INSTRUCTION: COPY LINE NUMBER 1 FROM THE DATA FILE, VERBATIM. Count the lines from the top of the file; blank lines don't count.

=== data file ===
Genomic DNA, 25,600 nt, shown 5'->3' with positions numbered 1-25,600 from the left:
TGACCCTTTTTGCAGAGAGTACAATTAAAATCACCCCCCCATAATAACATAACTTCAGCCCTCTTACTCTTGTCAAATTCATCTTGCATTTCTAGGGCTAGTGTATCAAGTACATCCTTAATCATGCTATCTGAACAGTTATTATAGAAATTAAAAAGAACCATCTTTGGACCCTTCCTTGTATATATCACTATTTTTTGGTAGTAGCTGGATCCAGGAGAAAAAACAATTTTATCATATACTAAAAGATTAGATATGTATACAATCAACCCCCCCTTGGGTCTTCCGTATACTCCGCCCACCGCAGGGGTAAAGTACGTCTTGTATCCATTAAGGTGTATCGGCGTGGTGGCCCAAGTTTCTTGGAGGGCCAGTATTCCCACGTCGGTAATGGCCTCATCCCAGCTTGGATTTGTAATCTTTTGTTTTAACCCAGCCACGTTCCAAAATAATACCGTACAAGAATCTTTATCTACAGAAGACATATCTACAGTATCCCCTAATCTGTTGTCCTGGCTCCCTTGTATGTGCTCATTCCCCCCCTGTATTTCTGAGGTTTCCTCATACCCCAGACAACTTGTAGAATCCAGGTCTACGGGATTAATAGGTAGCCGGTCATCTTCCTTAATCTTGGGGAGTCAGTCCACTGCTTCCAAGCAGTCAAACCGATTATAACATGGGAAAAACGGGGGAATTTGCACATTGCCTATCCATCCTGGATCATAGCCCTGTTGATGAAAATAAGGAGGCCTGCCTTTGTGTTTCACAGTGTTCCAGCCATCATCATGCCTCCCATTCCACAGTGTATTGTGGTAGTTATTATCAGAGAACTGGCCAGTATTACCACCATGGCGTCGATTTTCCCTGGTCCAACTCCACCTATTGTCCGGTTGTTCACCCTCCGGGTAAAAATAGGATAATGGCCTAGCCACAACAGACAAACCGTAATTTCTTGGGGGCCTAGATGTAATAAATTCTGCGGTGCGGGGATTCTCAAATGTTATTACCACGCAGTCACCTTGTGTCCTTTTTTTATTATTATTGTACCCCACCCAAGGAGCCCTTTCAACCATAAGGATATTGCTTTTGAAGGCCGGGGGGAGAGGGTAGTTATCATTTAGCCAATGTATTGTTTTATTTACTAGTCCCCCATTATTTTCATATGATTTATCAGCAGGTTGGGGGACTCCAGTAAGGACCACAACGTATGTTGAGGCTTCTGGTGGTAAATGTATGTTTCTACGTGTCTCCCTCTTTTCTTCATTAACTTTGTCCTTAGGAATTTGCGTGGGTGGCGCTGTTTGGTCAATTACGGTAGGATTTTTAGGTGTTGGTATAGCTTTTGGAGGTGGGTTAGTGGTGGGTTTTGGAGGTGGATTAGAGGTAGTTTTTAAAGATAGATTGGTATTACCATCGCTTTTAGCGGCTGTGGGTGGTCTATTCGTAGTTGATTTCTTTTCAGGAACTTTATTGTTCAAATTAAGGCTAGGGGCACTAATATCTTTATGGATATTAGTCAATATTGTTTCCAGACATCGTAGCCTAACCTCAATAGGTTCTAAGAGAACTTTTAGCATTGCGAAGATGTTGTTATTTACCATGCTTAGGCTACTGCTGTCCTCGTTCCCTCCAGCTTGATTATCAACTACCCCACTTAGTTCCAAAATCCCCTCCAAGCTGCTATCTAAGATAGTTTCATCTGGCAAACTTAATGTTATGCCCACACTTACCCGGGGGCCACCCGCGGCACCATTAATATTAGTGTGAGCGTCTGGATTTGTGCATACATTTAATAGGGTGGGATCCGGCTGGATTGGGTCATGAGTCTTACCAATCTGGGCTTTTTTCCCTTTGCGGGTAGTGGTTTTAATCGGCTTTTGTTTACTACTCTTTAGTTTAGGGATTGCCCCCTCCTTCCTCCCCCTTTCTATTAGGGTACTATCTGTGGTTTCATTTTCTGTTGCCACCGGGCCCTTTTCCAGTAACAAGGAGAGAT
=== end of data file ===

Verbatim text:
Genomic DNA, 25,600 nt, shown 5'->3' with positions numbered 1-25,600 from the left: